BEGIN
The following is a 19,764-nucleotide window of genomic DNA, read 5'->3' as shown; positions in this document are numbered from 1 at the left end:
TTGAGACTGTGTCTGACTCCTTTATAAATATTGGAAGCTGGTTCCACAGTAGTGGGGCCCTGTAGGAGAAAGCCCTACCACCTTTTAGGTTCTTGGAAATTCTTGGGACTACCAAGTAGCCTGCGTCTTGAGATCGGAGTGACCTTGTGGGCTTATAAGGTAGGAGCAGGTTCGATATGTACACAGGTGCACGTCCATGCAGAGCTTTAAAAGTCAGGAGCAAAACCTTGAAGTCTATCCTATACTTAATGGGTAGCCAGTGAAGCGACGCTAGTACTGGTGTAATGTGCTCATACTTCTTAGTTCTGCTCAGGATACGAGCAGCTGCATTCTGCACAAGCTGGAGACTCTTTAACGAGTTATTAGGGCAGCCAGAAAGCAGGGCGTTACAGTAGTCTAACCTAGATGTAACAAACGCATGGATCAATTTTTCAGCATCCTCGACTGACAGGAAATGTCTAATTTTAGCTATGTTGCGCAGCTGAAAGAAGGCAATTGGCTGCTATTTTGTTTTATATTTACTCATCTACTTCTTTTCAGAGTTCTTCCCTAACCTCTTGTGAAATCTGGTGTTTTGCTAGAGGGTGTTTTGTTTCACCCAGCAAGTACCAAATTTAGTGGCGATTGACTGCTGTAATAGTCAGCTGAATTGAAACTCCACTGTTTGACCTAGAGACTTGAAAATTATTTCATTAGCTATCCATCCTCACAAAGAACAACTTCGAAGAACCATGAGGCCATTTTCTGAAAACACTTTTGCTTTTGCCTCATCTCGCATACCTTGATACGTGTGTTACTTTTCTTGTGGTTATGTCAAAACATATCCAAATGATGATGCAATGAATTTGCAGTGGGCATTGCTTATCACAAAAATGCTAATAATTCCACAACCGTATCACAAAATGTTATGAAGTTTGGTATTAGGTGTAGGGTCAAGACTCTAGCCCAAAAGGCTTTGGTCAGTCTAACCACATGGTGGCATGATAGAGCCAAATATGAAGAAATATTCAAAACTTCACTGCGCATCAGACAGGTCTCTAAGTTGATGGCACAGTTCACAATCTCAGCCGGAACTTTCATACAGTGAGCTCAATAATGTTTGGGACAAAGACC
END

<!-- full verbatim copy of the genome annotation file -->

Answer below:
The following is a 19,764-nucleotide window of genomic DNA, read 5'->3' as shown; positions in this document are numbered from 1 at the left end:
TTGAGACTGTGTCTGACTCCTTTATAAATATTGGAAGCTGGTTCCACAGTAGTGGGGCCCTGTAGGAGAAAGCCCTACCACCTTTTAGGTTCTTGGAAATTCTTGGGACTACCAAGTAGCCTGCGTCTTGAGATCGGAGTGACCTTGTGGGCTTATAAGGTAGGAGCAGGTTCGATATGTACACAGGTGCACGTCCATGCAGAGCTTTAAAAGTCAGGAGCAAAACCTTGAAGTCTATCCTATACTTAATGGGTAGCCAGTGAAGCGACGCTAGTACTGGTGTAATGTGCTCATACTTCTTAGTTCTGCTCAGGATACGAGCAGCTGCATTCTGCACAAGCTGGAGACTCTTTAACGAGTTATTAGGGCAGCCAGAAAGCAGGGCGTTACAGTAGTCTAACCTAGATGTAACAAACGCATGGATCAATTTTTCAGCATCCTCGACTGACAGGAAATGTCTAATTTTAGCTATGTTGCGCAGCTGAAAGAAGGCAATTGGCTGCTATTTTGTTTTATATTTACTCATCTACTTCTTTTCAGAGTTCTTCCCTAACCTCTTGTGAAATCTGGTGTTTTGCTAGAGGGTGTTTTGTTTCACCCAGCAAGTACCAAATTTAGTGGCGATTGACTGCTGTAATAGTCAGCTGAATTGAAACTCCACTGTTTGACCTAGAGACTTGAAAATTATTTCATTAGCTATCCATCCTCACAAAGAACAACTTCGAAGAACCATGAGGCCATTTTCTGAAAACACTTTTGCTTTTGCCTCATCTCGCATACCTTGATACGTGTGTTACTTTTCTTGTGGTTATGTCAAAACATATCCAAATGATGATGCAATGAATTTGCAGTGGGCATTGCTTATCACAAAAATGCTAATAATTCCACAACCGTATCACAAAATGTTATGAAGTTTGGTATTAGGTGTAGGGTCAAGACTCTAGCCCAAAAGGCTTTGGTCAGTCTAACCACATGGTGGCATGATAGAGCCAAATATGAAGAAATATTCAAAACTTCACTGCGCATCAGACAGGTCTCTAAGTTGATGGCACAGTTCACAATCTCAGCCGGAACTTTCATACAGTGAGCTCAATAATGTTTGGGACAAAGACC